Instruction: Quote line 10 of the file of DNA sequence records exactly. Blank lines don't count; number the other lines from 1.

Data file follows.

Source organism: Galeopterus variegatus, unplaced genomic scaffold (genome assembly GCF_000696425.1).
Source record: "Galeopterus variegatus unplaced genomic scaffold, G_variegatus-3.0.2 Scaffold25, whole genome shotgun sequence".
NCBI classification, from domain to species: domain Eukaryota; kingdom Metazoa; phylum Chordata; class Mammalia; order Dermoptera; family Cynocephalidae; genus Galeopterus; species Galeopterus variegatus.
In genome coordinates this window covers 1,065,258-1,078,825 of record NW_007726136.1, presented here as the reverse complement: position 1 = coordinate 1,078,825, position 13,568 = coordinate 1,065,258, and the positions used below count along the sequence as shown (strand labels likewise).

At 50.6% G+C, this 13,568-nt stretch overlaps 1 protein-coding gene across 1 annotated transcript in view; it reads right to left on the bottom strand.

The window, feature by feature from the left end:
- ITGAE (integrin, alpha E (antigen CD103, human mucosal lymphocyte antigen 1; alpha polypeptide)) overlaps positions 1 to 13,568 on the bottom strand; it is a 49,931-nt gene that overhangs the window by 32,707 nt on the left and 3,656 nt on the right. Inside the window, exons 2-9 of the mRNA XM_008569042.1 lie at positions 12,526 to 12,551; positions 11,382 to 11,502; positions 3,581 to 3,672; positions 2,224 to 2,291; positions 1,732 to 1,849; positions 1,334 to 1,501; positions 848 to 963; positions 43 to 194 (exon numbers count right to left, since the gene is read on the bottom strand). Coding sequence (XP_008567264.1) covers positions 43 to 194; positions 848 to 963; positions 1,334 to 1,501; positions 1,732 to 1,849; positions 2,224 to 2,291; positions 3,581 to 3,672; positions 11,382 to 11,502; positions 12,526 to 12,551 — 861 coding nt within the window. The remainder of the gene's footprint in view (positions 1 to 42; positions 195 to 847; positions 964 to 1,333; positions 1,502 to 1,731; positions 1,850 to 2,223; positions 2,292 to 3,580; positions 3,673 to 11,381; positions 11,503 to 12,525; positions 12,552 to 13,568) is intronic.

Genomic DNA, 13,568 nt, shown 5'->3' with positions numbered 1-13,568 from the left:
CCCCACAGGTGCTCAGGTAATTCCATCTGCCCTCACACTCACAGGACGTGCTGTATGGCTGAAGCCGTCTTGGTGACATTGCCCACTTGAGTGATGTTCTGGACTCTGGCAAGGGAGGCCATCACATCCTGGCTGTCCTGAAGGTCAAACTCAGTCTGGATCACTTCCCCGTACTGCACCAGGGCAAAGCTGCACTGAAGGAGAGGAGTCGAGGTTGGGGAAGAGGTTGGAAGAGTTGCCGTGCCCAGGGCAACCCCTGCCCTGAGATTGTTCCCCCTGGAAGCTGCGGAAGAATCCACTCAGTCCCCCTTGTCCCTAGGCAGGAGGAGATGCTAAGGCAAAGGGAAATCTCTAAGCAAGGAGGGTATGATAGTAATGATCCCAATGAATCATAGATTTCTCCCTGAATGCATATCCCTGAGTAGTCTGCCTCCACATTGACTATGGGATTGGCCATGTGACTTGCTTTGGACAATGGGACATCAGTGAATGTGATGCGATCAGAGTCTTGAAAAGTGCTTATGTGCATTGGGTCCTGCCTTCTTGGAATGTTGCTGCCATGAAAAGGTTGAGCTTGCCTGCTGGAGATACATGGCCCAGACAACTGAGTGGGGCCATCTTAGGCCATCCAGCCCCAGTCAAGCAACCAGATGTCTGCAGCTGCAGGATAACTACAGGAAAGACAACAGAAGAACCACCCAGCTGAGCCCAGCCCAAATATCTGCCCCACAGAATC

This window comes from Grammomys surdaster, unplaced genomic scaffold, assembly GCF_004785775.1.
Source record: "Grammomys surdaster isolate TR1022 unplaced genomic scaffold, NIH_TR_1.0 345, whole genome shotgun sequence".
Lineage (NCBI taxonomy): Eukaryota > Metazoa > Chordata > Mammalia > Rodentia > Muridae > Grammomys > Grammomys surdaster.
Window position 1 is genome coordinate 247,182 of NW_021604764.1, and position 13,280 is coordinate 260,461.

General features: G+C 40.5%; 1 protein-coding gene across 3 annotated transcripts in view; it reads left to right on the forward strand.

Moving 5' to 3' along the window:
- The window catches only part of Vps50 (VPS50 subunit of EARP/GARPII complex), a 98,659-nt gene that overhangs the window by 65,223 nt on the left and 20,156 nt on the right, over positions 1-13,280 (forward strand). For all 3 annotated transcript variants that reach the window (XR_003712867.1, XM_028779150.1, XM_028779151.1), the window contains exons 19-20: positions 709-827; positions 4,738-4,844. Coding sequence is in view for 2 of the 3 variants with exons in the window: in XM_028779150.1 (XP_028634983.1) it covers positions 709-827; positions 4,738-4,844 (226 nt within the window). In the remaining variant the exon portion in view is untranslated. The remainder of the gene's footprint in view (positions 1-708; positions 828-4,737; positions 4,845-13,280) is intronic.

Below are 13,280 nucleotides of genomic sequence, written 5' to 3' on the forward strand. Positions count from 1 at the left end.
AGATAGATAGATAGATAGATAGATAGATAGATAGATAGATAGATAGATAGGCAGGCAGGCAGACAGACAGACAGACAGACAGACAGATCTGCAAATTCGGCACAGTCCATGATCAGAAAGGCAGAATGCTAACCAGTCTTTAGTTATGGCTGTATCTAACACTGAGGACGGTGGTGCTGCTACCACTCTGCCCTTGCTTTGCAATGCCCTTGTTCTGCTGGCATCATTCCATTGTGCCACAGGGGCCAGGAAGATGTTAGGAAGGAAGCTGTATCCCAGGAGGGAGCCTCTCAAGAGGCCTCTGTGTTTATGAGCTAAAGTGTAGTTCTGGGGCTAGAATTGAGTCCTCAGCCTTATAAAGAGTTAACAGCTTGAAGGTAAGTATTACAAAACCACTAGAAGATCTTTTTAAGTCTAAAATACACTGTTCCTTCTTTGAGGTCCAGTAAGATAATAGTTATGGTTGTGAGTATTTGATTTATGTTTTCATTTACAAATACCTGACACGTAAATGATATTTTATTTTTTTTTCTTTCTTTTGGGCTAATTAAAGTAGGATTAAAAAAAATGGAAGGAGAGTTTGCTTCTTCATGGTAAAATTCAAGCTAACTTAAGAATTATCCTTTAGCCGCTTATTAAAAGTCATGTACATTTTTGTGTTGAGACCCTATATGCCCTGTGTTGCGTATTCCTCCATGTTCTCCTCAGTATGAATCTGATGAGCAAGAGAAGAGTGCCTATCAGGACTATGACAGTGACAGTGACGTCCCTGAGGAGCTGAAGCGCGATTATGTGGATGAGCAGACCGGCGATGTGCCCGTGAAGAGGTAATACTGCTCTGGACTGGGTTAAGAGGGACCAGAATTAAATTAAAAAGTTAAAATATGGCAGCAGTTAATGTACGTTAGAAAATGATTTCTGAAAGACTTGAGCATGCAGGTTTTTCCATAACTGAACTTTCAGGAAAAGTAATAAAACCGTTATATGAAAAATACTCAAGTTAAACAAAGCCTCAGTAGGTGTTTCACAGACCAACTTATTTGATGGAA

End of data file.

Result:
This window comes from Grammomys surdaster, unplaced genomic scaffold, assembly GCF_004785775.1.